The BTK Story
In October of 1974, just nine months after the Otero family murders, the Wichita Eagle's Don Granger received an anonymous call, presumably from the Otero killer himself. The caller directed him to a mechanical engineering textbook in the Wichita Public Library. Inside the book, Granger found a letter claiming credit for the killings of the Joseph Otero family, and promising more victims. The authenticity of the letter was not in doubt since it contained details that only the police and killer knew.
The letter was addressed to the "Secret Witness Program" under which people with information about a crime could pass on that information to police through the newspaper and remain anonymous. Investigators immediately requested that the letter be withheld from the public in an attempt to prevent a string of false confessions. The Wichita Eagle complied with the police request.
However, Cathy Henkel, a reporter for a 2-month-old rival newspaper called the Wichita Sun, received a copy of the letter and printed part of it in an article she wrote on Dec 11, 1974, some 11 months after the crime had been committed.
The killer wrote that the three individuals being questioned for the Otero murders were not involved. The following excerpts with their many misspellings and grammatical errors were printed in the Sun :
"I write this letter to you for the sake of the tax payer as well as your time. Those three dude you have in custody are just talking to get publicity for the Otero murders. They know nothing at all. I did it by myself and with no ones help. There has been no talk either. Let's put this straight...." The killer provides details of the crimes and crime scene that were not published in the paper.
"I'm sorry this happen to society. They are the ones who suffer the most. It hard to control myself. You probably call me 'psychotic with sexual perversion hang-up.' When this monster enter my brain I will never know. But, it here to stay. How does one cure himself? If you ask for help, that you have killed four people they will laugh or hit the panic button and call the cops.
"I can't stop it so the monster goes on, and hurt me as well as society. Society can be thankful that there are ways for people like me to relieve myself at time by day dreams of some victims being torture and being mine. It a big complicated game my friend of the monster play putting victims number down, follow them, checking up on them, waiting in the dark, waiting, waiting.... the pressure is great and sometimes he run the game to his liking. Maybe you can stop him. I can't. He has already chosen his next victim or victims. I don't know who they are yet. The next day after I read the paper, I will know, but it to late. Good luck hunting.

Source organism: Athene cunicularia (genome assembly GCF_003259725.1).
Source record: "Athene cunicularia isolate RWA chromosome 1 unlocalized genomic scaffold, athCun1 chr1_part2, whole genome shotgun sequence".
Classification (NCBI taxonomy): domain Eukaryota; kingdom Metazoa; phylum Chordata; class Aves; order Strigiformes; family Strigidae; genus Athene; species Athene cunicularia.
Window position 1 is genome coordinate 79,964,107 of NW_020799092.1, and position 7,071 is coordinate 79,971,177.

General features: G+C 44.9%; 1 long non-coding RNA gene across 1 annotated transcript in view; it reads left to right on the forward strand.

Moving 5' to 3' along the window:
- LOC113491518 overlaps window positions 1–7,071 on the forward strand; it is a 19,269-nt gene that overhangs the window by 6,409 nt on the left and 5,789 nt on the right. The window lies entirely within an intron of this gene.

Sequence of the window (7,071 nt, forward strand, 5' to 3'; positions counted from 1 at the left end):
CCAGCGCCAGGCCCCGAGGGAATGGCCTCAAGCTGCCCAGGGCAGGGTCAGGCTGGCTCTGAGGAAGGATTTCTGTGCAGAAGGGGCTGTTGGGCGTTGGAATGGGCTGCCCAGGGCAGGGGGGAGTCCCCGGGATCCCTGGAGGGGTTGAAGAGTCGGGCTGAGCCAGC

"YOURS, TRULY GUILTILY"
Although the letter was unsigned, it contained this postscript:
"P.S. Since sex criminals do not change their M.O. or by nature cannot do so, I will not change mine. The code word for me will be....Bind them, toture them, kill them, B.T.K., you see he at it again. They will be on the next victim."
B.T.K., despite a few feeble attempts to appear to have a weak grip on the English language, is quite well educated and is a reasonably good speller when he is not trying to deceive his audience. He has no trouble with words like "psychotic," "complicated," and "perversion." He has also done quite a bit of reading about the criminal psychology of that era. The famous letters from California's Zodiac Killer and the Jack the Ripper letters were well known from newspapers and books. Interestingly, the Zodiac began his murder series on October 30, 1966 and wrote his first letter to the police almost one month later on November 29, 1966. Even more interesting is the fact that the Zodiac, after three years of silence, sent the first of a series of four letters to the San Francisco Chronicle on January 29, 1974. Chances are that B.T.K. had read about this in the newspaper and decided to open the lines of communication with the media and police.
The Wichita Eagle reported that on April 4, 1974, just three months after the Otero murders, Kathryn Bright, 20, and her brother Kevin, 19, went to her home at 3217 E. 13th Street at approximately 1 p.m. There was an intruder hiding in the house, waiting for her to return.
The intruder told them he needed money and a car to escape from the California police. At gun point, Kevin was forced to tie his sister to a chair and was then taken to another room where he to was tied up and gagged. A few minutes later, the man tried to stangle Kevin with a rope, but Kevin resisted and was shot twice in the head. He heard sounds of distress from his sister in the next room. Kevin managed to escape and get help for his sister, but she died five hours after being taken to the hospital with three stab wounds in her abdomen.
Police also noted that the Kathryn was partially undressed and that there was obvious ligature activity around her neck. Kevin assisted the police in sketching a likeness of the intruder, but he was not identified. Police did not associate B.T.K. with this crime at that point in time.
Three years later on March 17, 1977, Wichita police were dispatched to 1311 South Hydraulic Street. Upon arrival, police entered the home and discovered 26-year-old Shirley Vian dead. She lay on her bed partially undressed, hands and feet bound, a plastic bag draped over her head. Upon removing the bag investigators noted the BTK's signature cord wrapped tightly around her neck. The armed intruder had locked Shirley's three children in the closet. The children eventually managed to free themselves and call police.
Again, investigators believed that the crime was premeditated. The incident occurred during the daytime and there was no sign of forced entry. The killer had stopped one of the victim's sons on the street that morning, and showed him photographs of a woman and child, purportedly seeking directions to their home.